The word “mentor” has its roots in the ancient Greek epic “The Odyssey,” where a character named Mentor, a loyal and wise old friend of the hero, Odysseus, is appointed caretaker of Odysseus’ home and given charge of the education of his son. Some of the same characteristics embodied by the ancient literary figure of Mentor are evident today in men, women and youth who choose to invest in others: a mentor is trusted; a mentor listens and offers advice; a mentor shares lessons from his or her experiences. The four individuals featured here demonstrate these qualities of mentorship in unique ways and make a powerful argument for why mentors are not only beneficial for but also essential to the educational and professional communities they serve.
Student Ambassadors, Vanguard College Preparatory School
Vanguard senior Kendee Hilliard is not only a mentor — she’s a bit of a trailblazer, too.
“I transferred to Vanguard when I was going into the eighth grade. Going to a new school, you feel kind of scared and you don’t want to ask for help, so I knew had to help find a program for people like me who were scared and needed advice from older people,” Hilliard said. “So I went to the administration and said, ‘We need to set up a program for this,’ and they listened to me, and this is our fifth year doing [Student Ambassadors].”
In her junior year Hilliard moved into a leadership role for Student Ambassadors, which she will continue to do as a senior in the fall.
“We help everyone feel welcomed, from the [visiting] sixth graders to the foreign exchange students,” Hilliard said.
Her primary duties are helping the administration set up for prospective student visits, assigning ambassadors and assisting with new student orientation. This past school year she was paired as an ambassador with Long Nguyen, a foreign exchange student from Vietnam.
“When I met Long he was in my English class and we’d talk, and then we started Snapchatting — he’s the funniest dude you’ll ever meet,” Hilliard said. “I expected he’d be timid and closed off and I’d have to bring [him] out of [his shell], but he had to [do that for] me!”
Though the two sometimes run into scheduling conflicts due to sports commitments, they talk often over text message and in between class periods, where they keep up an ongoing friendly competition over grades. Sometimes, Hilliard said, international students will seek out their mentor’s help for English homework, asking questions about grammar and writing flow, but Hilliard is quick to note that the learning is reciprocal. Gatherings between the ambassadors and the international students often feature discussions about or presentations of the traditions, culture and cuisine from the international students’ home countries.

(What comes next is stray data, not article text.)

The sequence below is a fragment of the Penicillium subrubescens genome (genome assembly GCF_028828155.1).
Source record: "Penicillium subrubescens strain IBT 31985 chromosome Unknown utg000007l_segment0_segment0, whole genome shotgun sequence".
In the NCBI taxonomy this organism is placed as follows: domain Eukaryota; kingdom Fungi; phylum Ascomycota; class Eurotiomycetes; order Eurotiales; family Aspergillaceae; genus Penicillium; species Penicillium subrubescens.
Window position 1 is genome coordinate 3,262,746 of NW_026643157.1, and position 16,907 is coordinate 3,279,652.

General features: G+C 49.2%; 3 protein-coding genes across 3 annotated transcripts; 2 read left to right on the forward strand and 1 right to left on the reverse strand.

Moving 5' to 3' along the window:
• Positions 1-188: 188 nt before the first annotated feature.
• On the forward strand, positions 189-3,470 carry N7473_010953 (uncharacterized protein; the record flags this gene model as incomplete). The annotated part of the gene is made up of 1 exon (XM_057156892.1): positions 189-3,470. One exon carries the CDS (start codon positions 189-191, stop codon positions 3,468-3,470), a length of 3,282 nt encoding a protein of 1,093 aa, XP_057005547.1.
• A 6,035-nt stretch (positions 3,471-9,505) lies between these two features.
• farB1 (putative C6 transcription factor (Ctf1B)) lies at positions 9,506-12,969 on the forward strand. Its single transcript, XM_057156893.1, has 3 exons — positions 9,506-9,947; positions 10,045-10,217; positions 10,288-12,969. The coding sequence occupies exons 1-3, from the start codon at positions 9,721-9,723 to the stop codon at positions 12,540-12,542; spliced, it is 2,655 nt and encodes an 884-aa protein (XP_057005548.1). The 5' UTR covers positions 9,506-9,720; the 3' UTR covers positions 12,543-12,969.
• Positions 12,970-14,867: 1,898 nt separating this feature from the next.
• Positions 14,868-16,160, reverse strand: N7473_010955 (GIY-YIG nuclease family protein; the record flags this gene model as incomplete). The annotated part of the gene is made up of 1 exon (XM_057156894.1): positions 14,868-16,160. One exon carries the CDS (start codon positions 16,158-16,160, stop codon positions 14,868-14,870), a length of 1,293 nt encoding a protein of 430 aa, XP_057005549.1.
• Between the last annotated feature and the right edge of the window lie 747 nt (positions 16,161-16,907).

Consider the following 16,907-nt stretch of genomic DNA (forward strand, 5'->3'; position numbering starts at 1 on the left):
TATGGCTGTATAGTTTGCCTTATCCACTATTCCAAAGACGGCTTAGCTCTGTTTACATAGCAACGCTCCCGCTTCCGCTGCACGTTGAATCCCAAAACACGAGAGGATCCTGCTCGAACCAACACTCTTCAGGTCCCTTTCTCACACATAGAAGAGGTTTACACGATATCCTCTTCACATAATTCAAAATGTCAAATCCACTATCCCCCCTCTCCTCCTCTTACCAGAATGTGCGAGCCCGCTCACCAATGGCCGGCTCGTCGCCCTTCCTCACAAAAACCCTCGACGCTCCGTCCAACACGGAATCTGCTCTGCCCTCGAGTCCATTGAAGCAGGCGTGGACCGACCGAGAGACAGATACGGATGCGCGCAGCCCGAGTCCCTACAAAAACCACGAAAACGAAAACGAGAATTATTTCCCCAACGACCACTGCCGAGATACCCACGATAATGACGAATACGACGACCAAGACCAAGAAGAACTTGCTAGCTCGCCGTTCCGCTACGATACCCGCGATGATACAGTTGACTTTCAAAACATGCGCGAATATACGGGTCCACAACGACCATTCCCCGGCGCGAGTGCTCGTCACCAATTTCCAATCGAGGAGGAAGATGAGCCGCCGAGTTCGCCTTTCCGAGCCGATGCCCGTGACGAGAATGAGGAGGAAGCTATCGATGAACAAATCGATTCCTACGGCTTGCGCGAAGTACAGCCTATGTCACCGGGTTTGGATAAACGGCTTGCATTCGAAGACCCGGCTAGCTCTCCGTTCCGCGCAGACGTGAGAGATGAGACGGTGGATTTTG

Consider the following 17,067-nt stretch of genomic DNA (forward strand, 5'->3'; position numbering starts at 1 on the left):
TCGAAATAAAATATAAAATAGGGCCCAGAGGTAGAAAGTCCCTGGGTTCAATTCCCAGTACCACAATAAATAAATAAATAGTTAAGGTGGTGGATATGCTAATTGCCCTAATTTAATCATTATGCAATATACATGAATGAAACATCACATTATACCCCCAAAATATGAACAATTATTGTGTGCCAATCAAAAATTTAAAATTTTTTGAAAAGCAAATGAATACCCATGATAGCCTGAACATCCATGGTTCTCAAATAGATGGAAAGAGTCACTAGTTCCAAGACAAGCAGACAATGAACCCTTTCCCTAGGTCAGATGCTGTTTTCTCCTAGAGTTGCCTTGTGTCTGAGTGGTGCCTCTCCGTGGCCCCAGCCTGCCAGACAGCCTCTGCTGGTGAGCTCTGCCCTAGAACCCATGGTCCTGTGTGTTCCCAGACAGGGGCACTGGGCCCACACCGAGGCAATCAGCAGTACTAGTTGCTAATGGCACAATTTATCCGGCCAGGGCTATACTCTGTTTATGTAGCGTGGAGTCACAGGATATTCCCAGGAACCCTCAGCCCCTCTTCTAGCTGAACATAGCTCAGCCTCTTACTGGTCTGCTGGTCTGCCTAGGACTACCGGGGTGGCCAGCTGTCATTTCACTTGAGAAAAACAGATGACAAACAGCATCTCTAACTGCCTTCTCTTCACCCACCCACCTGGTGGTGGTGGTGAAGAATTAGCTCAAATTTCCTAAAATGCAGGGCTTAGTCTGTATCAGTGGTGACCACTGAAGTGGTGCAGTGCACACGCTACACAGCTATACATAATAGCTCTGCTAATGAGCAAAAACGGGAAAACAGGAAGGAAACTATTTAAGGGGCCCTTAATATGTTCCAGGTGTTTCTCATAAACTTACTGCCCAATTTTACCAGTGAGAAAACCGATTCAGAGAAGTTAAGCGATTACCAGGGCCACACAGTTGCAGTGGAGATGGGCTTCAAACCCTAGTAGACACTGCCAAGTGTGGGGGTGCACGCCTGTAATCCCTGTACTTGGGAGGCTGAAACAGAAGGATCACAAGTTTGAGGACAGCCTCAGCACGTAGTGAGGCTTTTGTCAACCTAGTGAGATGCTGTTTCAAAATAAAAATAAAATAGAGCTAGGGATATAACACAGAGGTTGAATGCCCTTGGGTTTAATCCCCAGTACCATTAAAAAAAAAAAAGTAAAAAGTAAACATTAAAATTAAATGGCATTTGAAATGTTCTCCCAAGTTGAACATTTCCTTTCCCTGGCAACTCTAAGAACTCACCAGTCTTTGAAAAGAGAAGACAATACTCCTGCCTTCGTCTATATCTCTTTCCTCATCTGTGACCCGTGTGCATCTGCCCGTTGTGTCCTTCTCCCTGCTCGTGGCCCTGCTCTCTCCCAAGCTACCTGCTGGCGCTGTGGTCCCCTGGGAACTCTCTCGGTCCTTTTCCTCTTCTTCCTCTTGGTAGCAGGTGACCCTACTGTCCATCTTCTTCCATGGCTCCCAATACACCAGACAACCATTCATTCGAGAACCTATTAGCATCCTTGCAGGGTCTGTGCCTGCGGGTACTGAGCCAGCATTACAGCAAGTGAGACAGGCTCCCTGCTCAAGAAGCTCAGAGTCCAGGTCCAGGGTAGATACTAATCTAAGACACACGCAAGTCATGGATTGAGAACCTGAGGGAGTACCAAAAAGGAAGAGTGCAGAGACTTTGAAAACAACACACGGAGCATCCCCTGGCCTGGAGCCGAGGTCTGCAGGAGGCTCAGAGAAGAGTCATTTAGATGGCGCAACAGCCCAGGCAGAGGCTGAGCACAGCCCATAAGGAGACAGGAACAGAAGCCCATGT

“[Mentoring] has to be a win-win for both [people],” Hilliard said. “You have to put your knowledge into them and get feedback from them while they’re learning from you. That’s the most impactful thing I’ve learned from mentoring. It’s made me be a better leader.”
Men of Color Success Initiative, McLennan Community College
For some young men studying at MCC, opportunity knocks in the form of Frank Graves, dean of workforce and public service.
Many of the students Graves mentors through the Men of Color Success Initiative face multiple obstacles to success in college, including disadvantaged socioeconomic backgrounds as well as cultural taboos against asking for help. These are challenges Graves helps students face and overcome — a process that begins with cultivating relationships. MCSI hosts monthly lunches or gatherings for students and mentors.
“The goal is to develop a relationship with the students so they feel comfortable [enough] that they come and ask questions and feel comfortable discussing issues,” Graves said. “[We’re] in a position to guide them toward their goals and offer them encouragement and support.”
Another difficulty many students face, he said, is feeling out of place on a college campus. “They need to hear encouraging words that they can do it. A lot of them come to campus who have maybe not been exposed to that before, and they need to hear that they belong here: you’re where you need to be, you’re supposed to be here. Now let’s assist you in making it work.”